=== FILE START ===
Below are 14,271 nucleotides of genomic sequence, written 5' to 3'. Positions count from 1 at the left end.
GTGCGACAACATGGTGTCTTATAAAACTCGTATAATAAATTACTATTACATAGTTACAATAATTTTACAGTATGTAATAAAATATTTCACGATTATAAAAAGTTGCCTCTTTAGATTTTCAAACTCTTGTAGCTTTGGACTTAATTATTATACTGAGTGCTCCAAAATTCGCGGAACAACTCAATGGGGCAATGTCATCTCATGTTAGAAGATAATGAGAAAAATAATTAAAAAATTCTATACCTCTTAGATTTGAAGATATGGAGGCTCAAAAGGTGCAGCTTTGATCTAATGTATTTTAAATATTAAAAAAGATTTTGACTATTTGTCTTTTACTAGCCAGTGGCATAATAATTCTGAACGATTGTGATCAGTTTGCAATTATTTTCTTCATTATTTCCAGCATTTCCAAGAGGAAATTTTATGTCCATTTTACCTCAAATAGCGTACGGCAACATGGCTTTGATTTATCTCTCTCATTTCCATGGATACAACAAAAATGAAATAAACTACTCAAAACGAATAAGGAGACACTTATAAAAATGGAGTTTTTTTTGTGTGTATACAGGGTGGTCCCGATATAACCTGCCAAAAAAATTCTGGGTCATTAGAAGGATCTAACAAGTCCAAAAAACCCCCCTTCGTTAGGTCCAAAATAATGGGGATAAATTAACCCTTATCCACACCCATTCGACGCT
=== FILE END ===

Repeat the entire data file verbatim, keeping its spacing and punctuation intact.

Below are 14,271 nucleotides of genomic sequence, written 5' to 3'. Positions count from 1 at the left end.
GTGCGACAACATGGTGTCTTATAAAACTCGTATAATAAATTACTATTACATAGTTACAATAATTTTACAGTATGTAATAAAATATTTCACGATTATAAAAAGTTGCCTCTTTAGATTTTCAAACTCTTGTAGCTTTGGACTTAATTATTATACTGAGTGCTCCAAAATTCGCGGAACAACTCAATGGGGCAATGTCATCTCATGTTAGAAGATAATGAGAAAAATAATTAAAAAATTCTATACCTCTTAGATTTGAAGATATGGAGGCTCAAAAGGTGCAGCTTTGATCTAATGTATTTTAAATATTAAAAAAGATTTTGACTATTTGTCTTTTACTAGCCAGTGGCATAATAATTCTGAACGATTGTGATCAGTTTGCAATTATTTTCTTCATTATTTCCAGCATTTCCAAGAGGAAATTTTATGTCCATTTTACCTCAAATAGCGTACGGCAACATGGCTTTGATTTATCTCTCTCATTTCCATGGATACAACAAAAATGAAATAAACTACTCAAAACGAATAAGGAGACACTTATAAAAATGGAGTTTTTTTTGTGTGTATACAGGGTGGTCCCGATATAACCTGCCAAAAAAATTCTGGGTCATTAGAAGGATCTAACAAGTCCAAAAAACCCCCCTTCGTTAGGTCCAAAATAATGGGGATAAATTAACCCTTATCCACACCCATTCGACGCT